Host density and human activities mediate increased parasite prevalence and richness in primates threatened by habitat loss and fragmentation
Article first published online: 3 OCT 2008
© 2008 The Authors. Journal compilation © 2008 British Ecological Society
Journal of Animal Ecology
Volume 78, Issue 1, pages 210–218, January 2009
How to Cite
Mbora, D. N. M. and McPeek, M. A. (2009), Host density and human activities mediate increased parasite prevalence and richness in primates threatened by habitat loss and fragmentation. Journal of Animal Ecology, 78: 210–218. doi: 10.1111/j.1365-2656.2008.01481.x
- Issue published online: 11 DEC 2008
- Article first published online: 3 OCT 2008
- Received 18 February 2008; accepted 28 August 2008; Handling Associate Editor: Charlie Nunn
- endangered species;
- gallery forest;
- structural equation modelling
- 1Habitat loss and fragmentation are the principal causes of the loss of biological diversity. In addition, parasitic diseases are an emerging threat to many animals. Nevertheless, relatively few studies have tested how habitat loss and fragmentation influence the prevalence and richness of parasites in animals.
- 2Several studies of nonhuman primates have shown that measures of human activity and forest fragmentation correlate with parasitism in primates. However, these studies have not tested for the ecological mechanism(s) by which human activities or forest fragmentation influence the prevalence and richness of parasites.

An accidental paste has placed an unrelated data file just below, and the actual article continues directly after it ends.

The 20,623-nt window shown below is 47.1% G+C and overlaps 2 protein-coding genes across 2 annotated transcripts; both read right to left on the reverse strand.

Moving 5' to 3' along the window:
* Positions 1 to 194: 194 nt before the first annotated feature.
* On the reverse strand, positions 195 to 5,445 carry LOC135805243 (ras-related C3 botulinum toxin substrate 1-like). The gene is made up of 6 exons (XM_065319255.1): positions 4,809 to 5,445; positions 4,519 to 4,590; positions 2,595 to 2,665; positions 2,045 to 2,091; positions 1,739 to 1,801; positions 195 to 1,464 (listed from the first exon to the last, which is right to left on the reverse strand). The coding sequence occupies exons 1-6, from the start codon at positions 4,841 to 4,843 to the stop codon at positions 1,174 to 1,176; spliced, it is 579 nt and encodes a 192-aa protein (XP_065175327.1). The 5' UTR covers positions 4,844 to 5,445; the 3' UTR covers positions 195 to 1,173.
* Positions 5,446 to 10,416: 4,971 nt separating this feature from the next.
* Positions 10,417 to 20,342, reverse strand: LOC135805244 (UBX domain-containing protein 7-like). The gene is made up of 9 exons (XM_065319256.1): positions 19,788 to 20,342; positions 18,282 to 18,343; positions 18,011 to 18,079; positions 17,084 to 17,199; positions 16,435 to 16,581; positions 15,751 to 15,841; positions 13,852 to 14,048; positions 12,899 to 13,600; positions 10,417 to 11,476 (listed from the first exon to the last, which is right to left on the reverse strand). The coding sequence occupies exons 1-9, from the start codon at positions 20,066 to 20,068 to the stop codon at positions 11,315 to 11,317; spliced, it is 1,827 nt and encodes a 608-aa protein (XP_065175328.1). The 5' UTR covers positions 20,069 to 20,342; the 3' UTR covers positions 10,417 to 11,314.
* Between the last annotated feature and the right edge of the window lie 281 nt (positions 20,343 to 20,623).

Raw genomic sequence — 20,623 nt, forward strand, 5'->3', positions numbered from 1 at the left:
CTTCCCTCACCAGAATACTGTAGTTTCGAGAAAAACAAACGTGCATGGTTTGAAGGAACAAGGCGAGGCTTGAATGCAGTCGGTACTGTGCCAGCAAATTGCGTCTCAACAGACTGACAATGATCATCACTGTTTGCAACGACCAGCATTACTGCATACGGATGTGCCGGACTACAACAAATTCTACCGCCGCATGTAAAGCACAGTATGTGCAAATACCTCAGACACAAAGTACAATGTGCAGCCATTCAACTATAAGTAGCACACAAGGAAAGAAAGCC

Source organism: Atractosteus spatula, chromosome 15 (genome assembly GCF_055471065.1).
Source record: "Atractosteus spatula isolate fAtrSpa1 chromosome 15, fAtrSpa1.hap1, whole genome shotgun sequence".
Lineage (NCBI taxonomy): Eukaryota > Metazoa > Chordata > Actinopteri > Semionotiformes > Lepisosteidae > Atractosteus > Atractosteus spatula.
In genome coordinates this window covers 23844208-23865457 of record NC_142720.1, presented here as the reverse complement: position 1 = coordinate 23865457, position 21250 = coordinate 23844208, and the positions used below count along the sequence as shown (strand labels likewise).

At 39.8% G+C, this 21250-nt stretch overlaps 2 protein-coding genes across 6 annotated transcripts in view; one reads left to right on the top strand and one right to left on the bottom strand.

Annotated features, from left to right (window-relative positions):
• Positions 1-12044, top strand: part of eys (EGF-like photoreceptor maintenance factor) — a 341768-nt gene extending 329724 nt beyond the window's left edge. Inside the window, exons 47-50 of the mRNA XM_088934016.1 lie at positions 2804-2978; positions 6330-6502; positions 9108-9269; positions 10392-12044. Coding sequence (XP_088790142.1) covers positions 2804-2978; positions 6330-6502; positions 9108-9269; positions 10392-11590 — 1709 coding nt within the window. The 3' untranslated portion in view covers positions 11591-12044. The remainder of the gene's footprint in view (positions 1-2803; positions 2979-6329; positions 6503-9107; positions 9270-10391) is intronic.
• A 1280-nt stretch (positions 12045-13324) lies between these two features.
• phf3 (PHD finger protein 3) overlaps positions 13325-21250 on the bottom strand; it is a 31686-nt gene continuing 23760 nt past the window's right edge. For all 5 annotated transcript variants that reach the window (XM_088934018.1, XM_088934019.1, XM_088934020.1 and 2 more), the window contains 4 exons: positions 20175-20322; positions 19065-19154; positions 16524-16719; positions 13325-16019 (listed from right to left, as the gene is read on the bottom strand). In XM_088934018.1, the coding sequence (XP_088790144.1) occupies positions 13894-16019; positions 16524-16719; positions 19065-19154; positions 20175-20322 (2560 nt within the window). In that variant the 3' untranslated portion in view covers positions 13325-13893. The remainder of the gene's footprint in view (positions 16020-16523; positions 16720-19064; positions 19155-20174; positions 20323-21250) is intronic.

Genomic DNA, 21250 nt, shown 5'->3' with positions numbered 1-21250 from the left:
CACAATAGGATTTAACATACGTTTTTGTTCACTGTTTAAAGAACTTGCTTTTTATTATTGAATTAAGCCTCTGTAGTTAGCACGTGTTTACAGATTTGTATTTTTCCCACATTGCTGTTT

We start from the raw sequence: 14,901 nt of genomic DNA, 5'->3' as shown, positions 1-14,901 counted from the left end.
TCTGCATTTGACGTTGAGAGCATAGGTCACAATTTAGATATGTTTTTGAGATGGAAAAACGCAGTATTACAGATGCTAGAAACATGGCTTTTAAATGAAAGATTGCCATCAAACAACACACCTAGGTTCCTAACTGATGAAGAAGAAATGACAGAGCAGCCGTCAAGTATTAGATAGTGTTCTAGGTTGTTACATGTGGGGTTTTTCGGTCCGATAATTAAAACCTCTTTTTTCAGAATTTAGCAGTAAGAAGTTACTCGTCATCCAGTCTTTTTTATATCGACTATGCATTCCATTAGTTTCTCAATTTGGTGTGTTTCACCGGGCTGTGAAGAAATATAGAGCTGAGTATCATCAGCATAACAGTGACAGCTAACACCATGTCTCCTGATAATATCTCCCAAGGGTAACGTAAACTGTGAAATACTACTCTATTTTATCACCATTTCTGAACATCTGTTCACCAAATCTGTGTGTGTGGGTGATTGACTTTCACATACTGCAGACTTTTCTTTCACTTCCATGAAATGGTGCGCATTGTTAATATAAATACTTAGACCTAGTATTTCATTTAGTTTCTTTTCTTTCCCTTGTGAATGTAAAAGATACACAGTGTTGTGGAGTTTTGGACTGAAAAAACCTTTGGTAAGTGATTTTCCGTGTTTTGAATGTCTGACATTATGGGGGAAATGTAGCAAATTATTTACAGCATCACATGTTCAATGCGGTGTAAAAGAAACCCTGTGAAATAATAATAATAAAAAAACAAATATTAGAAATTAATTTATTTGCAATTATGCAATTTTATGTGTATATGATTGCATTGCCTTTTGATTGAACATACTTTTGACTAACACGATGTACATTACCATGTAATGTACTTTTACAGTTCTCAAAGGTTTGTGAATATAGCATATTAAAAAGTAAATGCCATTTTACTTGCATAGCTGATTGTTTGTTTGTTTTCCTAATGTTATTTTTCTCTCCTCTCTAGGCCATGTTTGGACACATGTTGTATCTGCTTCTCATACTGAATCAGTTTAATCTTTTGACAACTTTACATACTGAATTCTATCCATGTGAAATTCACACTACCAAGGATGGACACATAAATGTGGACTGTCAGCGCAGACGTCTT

- 3We tested the hypothesis that increased host density due to forest fragmentation and loss mediates increases in the prevalence and richness of gastrointestinal parasites in two forest primates, the Tana River red colobus (Procolobus rufomitratus, Peters 1879) and mangabey (Cercocebus galeritus galeritus, Peters 1879). We focused on population density because epidemiological theory states that host density is a key determinant of the prevalence and richness of directly transmitted parasites in animals.
- 4The Tana River red colobus and mangabey are endemic to a highly fragmented forest ecosystem in eastern Kenya where habitat changes are caused by a growing human population increasingly dependent on forest resources and on clearing forest for cultivation.
- 5We found that the prevalence of parasites in the two monkeys was very high compared to primates elsewhere. Density of monkeys was positively associated with forest area and disturbance in forests. In turn, the prevalence and richness of parasites was significantly associated with monkey density, and attributes indicative of human disturbance in forests.
- 6We also found significant differences in the patterns of parasitism between the colobus and the mangabey possibly attributable to differences in their behavioural ecology. Colobus are arboreal folivores while mangabeys are terrestrial habitat generalists.